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Recent Updates Fordham offices remain staffed and operating remotely. The University has released its plan, Fordham Forward, to resume in-person teaching and learning for the Fall semester. Full Details

Political Science Summer Courses

Classes listed as "online" during Session I or II will meet synchronously online during a portion of their originally scheduled meeting times with additional coursework to be completed asynchronously. Session III online courses are all asynchronous.

POSC 1100 R11 - Introduction to Politics
Session I, May 26 - June 25, 2020
Online: TTh, 6 - 9 p.m.

The purpose of the course is to systematically present to the student approaches to politics as an organizing principle in the larger social community and as a way of life. In pursuing this goal, the student will be introduced to certain essential concepts and unifying themes germane to the discipline. Special attention will be paid to politics in the United States. Fulfills the Social Science requirement in Fordham's core curriculum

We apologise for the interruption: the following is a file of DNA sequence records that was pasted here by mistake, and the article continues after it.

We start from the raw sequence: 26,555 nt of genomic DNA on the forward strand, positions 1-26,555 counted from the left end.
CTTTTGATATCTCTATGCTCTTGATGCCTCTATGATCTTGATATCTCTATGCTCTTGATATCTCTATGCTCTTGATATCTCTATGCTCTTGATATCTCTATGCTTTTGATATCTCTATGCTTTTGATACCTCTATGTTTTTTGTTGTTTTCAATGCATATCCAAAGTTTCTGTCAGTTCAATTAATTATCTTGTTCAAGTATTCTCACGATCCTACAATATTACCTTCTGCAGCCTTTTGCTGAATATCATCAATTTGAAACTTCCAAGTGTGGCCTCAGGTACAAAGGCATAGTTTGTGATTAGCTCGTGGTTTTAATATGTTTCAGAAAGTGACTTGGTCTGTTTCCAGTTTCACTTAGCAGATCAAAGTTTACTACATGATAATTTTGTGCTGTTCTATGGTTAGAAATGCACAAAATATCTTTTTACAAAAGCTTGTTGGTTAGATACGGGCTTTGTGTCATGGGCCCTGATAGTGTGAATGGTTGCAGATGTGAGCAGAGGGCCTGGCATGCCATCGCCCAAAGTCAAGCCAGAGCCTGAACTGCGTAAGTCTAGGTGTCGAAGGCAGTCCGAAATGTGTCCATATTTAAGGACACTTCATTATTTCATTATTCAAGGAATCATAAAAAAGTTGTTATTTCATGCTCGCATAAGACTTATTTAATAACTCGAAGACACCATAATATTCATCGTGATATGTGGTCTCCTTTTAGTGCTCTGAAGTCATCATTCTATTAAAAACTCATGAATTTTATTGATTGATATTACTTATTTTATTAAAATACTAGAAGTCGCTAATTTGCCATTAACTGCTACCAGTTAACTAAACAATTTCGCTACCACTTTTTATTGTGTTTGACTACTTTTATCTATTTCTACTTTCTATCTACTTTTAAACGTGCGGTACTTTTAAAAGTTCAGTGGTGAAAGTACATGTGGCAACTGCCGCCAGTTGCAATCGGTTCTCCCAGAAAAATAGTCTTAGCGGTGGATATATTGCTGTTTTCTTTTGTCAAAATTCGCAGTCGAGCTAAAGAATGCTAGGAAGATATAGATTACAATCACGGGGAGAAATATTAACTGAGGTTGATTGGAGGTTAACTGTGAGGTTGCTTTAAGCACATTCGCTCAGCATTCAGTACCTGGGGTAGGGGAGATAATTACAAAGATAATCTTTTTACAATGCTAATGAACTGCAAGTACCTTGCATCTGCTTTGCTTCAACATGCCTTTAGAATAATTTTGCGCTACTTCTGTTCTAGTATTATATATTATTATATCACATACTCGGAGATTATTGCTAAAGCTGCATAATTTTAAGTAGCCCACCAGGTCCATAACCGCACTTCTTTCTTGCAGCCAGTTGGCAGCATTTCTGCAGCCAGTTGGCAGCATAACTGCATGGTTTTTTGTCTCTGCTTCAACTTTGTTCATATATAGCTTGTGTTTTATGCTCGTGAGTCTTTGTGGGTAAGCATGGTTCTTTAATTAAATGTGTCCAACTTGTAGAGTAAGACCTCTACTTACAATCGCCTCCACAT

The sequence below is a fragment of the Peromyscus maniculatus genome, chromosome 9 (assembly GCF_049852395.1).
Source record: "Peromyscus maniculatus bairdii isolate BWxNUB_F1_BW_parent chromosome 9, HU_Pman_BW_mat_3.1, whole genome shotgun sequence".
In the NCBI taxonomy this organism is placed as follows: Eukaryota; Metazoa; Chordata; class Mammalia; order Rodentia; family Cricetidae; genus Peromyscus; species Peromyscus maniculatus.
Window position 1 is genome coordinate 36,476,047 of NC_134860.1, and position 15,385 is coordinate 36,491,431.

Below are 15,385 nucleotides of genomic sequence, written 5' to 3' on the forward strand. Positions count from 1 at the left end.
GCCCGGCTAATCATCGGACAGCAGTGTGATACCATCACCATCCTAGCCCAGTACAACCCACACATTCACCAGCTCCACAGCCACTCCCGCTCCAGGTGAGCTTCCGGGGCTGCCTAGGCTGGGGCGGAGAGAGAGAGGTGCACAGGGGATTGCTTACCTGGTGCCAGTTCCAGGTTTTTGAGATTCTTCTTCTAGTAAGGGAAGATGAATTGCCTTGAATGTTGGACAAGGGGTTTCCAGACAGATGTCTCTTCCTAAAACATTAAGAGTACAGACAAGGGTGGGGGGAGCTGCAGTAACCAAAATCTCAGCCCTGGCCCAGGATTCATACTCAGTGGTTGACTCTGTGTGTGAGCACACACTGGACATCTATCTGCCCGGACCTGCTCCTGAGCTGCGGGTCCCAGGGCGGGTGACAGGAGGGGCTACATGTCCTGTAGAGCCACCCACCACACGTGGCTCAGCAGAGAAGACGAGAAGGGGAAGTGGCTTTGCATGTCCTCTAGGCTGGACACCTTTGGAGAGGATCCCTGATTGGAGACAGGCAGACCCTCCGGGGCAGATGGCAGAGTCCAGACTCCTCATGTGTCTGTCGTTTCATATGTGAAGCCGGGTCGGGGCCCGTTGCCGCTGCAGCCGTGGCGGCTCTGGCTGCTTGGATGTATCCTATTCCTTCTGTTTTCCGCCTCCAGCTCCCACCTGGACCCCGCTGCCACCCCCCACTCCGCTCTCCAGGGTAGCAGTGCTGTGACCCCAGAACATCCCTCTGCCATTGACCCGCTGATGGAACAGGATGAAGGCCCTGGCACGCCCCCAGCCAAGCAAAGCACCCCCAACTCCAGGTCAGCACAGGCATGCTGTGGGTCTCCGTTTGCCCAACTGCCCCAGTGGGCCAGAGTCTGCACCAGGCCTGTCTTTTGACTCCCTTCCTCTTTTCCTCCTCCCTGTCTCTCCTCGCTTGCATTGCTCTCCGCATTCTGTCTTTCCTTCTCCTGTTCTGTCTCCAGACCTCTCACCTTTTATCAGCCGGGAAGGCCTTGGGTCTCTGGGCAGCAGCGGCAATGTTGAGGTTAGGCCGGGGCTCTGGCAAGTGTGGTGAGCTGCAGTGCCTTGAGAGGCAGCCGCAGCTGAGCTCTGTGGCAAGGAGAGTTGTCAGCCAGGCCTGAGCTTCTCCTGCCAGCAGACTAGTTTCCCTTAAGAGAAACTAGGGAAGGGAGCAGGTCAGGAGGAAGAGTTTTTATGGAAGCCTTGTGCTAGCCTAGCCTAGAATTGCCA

CRN: 11357
Instructor: Baumgarth
3 credits


POSC 3231 L11 - Judicial Politics: SCOTUS WATCH
Session I, May 26 - June 25, 2020
Online: MW, 6 - 9 p.m.

Scheduled for the month when the Supreme Court typically makes landmark decisions, this course provides an introduction to the study of law and courts as political institutions and judges as political actors. Topics include judicial behavior and policymaking, the politics of Supreme Court nominations, the role of public opinion in shaping judicial doctrine, and the impact of judicial doctrine, the impact of courts on society. A major objective of the course is to increase knowledge of how reform groups have used the courts to combat discrimination based on race, sex, and sexual orientation. The course also explores how the structure of the legal system systematically advantages some litigants more than others based on class. Fulfills the Advanced Social Science and Pluralism requirements in Fordham's core curriculum. POSC 3231 L11 syllabus.

Closed
Instructor: Hume
4 credits


POSC 3419 R21 - Politics and Science Fiction
Session II, June 30 - August 4, 2020